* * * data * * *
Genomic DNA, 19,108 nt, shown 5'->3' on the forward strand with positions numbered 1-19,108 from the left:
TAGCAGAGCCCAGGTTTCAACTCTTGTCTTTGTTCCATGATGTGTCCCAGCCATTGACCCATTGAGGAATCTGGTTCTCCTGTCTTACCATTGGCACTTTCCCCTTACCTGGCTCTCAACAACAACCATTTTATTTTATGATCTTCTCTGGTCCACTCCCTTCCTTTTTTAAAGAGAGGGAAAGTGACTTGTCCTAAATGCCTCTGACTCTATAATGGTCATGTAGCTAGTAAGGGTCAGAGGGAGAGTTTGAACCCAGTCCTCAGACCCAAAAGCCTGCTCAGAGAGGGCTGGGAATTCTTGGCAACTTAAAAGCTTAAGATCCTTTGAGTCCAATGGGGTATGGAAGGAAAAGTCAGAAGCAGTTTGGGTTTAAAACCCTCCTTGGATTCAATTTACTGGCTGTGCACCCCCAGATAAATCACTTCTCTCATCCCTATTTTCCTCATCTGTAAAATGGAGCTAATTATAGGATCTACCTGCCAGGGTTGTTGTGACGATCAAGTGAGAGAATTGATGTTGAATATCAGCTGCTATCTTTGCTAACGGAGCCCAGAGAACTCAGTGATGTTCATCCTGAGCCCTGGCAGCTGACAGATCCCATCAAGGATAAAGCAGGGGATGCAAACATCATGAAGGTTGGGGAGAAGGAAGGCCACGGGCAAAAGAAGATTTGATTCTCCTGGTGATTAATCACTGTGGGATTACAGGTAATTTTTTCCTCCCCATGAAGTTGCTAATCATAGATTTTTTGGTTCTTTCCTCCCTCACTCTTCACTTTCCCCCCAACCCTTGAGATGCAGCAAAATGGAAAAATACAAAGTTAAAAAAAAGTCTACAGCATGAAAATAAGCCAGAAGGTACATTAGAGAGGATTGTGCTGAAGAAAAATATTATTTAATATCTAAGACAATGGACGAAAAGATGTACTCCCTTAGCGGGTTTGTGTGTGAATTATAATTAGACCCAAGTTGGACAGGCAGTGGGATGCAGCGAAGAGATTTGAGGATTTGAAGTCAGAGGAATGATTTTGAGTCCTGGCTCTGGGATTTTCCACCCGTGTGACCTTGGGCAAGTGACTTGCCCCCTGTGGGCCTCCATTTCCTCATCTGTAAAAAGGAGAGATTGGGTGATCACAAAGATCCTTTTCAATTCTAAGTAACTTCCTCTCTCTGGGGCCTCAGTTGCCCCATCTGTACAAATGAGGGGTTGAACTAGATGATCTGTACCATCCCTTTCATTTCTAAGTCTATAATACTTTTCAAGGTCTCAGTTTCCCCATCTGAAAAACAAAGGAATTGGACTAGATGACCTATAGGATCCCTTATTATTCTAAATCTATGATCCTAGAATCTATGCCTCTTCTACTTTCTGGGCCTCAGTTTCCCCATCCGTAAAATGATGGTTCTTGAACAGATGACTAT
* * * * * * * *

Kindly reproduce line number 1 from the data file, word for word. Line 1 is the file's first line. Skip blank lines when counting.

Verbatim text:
Genomic DNA, 19,108 nt, shown 5'->3' on the forward strand with positions numbered 1-19,108 from the left: